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When a tax increase fails as a tobacco control policy: the ITC China project evaluation of the 2009 cigarette tax increase in China
  1. Qiang Li1,2,
  2. Teh-wei Hu3,
  3. Zhengzhong Mao4,
  4. Richard J O'Connor5,
  5. Geoffrey T Fong1,6,
  6. Changbao Wu7,
  7. Jingjing Zhang2,
  8. Anne C K Quah1,
  9. Yuan Jiang2
  1. 1Department of Psychology, University of Waterloo, Waterloo, Ontario, Canada
  2. 2Tobacco Control Office, Chinese Center for Disease Control and Prevention, Beijing, China
  3. 3School of Public Health, University of California, Berkeley, California, USA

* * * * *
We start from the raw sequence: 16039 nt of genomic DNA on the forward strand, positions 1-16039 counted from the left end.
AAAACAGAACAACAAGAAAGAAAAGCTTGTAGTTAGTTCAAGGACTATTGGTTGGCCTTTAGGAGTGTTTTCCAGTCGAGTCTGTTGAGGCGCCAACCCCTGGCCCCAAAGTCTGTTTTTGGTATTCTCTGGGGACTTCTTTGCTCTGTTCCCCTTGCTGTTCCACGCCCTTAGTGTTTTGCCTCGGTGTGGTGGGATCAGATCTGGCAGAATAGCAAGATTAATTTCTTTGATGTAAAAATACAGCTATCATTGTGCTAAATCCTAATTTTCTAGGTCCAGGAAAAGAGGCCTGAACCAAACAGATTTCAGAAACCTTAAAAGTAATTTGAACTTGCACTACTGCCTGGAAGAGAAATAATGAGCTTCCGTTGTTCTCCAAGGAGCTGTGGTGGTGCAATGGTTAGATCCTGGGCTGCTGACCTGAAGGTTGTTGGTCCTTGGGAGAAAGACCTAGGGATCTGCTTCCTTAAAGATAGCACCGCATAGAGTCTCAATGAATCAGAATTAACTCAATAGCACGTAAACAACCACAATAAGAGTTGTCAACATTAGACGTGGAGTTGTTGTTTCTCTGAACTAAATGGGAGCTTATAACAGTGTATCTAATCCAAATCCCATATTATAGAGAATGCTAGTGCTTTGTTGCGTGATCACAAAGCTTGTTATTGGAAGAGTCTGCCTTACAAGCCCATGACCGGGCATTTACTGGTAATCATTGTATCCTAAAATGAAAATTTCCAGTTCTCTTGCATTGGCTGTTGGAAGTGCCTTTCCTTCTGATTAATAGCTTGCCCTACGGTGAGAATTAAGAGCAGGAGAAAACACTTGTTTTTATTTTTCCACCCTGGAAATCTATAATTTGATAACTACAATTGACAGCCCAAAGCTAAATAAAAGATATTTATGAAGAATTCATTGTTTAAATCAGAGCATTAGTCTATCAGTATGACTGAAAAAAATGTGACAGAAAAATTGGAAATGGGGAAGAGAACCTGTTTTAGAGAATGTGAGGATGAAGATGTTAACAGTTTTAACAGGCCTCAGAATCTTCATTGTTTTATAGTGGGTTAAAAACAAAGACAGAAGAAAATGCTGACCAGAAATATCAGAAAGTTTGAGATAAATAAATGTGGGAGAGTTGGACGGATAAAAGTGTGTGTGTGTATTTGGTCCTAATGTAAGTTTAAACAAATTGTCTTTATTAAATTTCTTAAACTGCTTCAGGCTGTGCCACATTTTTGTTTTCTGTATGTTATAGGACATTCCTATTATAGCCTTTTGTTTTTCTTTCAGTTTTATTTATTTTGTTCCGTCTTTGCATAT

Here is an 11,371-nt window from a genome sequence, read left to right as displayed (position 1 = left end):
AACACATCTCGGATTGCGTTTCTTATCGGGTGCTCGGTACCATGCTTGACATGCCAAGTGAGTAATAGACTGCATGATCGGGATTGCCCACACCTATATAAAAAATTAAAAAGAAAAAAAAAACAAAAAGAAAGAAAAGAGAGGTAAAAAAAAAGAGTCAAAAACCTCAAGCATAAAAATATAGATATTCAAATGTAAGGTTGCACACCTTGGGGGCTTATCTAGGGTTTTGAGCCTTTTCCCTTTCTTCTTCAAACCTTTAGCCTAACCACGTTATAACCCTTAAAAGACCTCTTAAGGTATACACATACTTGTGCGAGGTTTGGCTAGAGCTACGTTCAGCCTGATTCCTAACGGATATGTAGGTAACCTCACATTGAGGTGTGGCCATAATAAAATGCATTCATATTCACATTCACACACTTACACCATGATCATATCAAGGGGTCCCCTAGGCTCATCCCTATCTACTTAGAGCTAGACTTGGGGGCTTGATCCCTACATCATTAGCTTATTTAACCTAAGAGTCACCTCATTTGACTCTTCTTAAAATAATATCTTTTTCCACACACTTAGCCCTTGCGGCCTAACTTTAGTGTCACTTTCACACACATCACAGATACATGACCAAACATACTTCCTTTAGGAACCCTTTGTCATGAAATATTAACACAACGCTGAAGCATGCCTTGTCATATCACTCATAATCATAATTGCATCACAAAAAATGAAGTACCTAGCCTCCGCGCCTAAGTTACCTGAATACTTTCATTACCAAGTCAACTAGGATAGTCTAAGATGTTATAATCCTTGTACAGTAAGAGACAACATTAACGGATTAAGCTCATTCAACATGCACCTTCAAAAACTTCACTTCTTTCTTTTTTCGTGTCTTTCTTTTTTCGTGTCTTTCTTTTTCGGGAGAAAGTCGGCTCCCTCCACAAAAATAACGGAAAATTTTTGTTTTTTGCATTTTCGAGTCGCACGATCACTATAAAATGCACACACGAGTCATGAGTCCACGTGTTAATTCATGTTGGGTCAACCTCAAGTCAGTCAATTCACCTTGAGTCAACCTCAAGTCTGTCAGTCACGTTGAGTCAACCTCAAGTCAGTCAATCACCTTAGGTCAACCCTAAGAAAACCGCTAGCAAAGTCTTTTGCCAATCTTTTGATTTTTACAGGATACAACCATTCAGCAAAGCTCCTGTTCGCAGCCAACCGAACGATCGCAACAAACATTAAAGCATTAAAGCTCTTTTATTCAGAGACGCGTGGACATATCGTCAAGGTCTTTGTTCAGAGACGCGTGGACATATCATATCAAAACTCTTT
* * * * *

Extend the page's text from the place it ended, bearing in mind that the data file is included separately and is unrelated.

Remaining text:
4. 4Department of Health Economy, Sichuan University, Chengdu, China
  5. 5Department of Health Behavior, Roswell Park Cancer Institute, Buffalo, New York, USA
  6. 6Ontario Institute for Cancer Research, Toronto, Ontario, Canada
  7. 7Department of Statistics and Actuarial Science, University of Waterloo, Waterloo, Ontario, Canada
  1. Correspondence to Dr Yuan Jiang, Tobacco Control Office, Chinese Center for Disease Control and Prevention, 27 Nanwei Rd., Beijing 100050, P R China; jiangyuan88{at}

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China ratified the WHO Framework Convention on Tobacco Control (the WHO FCTC) in 2006 and thus has the obligation to increase the prices and taxes of cigarettes. In May 2009, China raised cigarette excise taxes, which was cited by a Chinese government official as a measure of FCTC implementation.1 Researchers noticed that cigarette retail prices in China did not change after the 2009 tax adjustment; however, their conclusion was based on observations but not survey data.2

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